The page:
SD: How do you incorporate dance into your adult life?

CA: As an actor, my dance training is pretty important in my day to day work life. Since my body is my office, it’s really important to stay in great physical and mental shape. I also learn the blocking of a scene the same way I learn choreography, so it’s important to keep my muscle memory and body awareness sharp.

SD: What is a life lesson that you learned in dance that is applicable to your adult life?

CA: I think that growing up in dance class taught me discipline and sacrifice. When you really want to excel at something, it takes commitment. The same way I used to have to prioritize ballet over other sports or parties, as an adult I sometimes have to prioritize work and rehearsal over vacations, events, etc. I learned at a young age that those sacrifices are worth it in the end!

SD: What does your exercise/stretching regimen look like today?

CA: I take barre classes as often as my schedule will allow! Usually 5 days a week. Even if I have to be on set really early, I will take a class at the crack of dawn because it always sets me up for a happier, more productive day. If I’m actually dancing as part of my job (like if I’m working on a musical), then I make sure I am always at the theater early to warm up my muscles and do a core workout to avoid injury and fatigue.

SD: What is your favorite memory from your dance days?

CA: Too many to count! If I had to choose, probably trying on my first pair of pointe shoes. I never took my first pair off! I would put socks over them and practice in the garage. My first ever pair ended up with grass stains on them! I also distinctly remember my first Nutrcracker performance. I was an angel and I still remember shuffling through the dry ice and the scrim rising and the light hitting my face. I was immediately hooked.

SD: What made your family choose Springfield Dance for you?

CA: The emphasis on classical ballet and a strong technical foundation was really important to us. And I remember seeing The Nutcracker and Rock Ballet and all of my favorite dancers took at Springfield Dance! Plus, Miss Ronda was so nice and approachable and fun, it was just a really natural fit.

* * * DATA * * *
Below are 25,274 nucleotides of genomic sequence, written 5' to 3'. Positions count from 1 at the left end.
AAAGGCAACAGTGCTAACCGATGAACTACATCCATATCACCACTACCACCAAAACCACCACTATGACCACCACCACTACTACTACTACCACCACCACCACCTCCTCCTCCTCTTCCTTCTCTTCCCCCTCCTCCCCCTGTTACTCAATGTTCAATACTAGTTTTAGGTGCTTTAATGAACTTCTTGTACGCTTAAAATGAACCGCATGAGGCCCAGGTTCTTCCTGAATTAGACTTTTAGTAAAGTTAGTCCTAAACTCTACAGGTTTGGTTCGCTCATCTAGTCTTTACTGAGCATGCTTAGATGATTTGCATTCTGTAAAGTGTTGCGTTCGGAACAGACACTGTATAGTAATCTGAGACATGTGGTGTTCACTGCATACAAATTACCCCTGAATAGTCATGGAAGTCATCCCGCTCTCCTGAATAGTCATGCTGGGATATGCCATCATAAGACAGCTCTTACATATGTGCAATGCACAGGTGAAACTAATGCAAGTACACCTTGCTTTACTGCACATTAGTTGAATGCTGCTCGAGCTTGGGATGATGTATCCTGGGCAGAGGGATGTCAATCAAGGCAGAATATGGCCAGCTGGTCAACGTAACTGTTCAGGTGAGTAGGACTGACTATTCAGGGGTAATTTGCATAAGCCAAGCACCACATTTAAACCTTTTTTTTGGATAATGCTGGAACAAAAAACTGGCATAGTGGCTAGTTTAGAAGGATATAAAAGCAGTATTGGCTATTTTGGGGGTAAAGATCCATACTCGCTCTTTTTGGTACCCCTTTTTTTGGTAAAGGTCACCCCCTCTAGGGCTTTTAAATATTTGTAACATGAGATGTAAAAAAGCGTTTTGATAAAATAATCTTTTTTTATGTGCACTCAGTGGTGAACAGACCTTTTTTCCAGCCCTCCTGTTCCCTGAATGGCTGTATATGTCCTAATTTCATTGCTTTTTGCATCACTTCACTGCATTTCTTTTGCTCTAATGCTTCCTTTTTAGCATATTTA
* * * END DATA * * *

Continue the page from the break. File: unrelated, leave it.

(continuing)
SD: How did dance shape you as a person?

CA: Dance taught me discipline and an appreciation for so many different art forms. I feel like it was the beginning of my understanding and love of music and story telling. Springfield Dance shaped me as an adult because Ronda was such a great role model. I remember her performing in Rock Ballet and The Nutcracker, teaching classes every day, running her business, and being a hands on mom all at once. And she really made it look easy. It showed me that you don’t have to limit yourself if you are willing to put in the work. Not to mention she made it look fun and always had such a positive energy.

SD: What is one piece of advice that you wish you could go back and give to your younger self?

CA: I would go back and tell myself that the path you envision for yourself and set off on will change along the way, but that doesn’t mean that it can’t end at the same place you hoped. I had my heart set on getting into a big university known for their acting and musical theatre programs. I worked towards that goal all through high school and when the letters came in, there were a lot of rejections. I could have taken that as as sign that I shouldn’t be in this industry, but instead I just tweaked my path and figured out a different way to reach my goals. Don’t let small (or big) disappointments keep you from going after your dream.

SD: Do you think dance is important for children; if so, why?

CA: I think it is important for children to have something that teaches them hard work, determination, and self expression. Dance is a great way to emphasize the importance of physical health and exercise at a young age. Plus it instills perfect posture that lasts forever!

SD: What would you love to see Springfield Dance do more?

CA: Open up a branch in Atlanta so I can take adult classes!!! 🙂

Well, Miss Caroline, I wish we could do that too! We love following your journey and wish you the best of luck in the success of your future.

❤️❤️❤️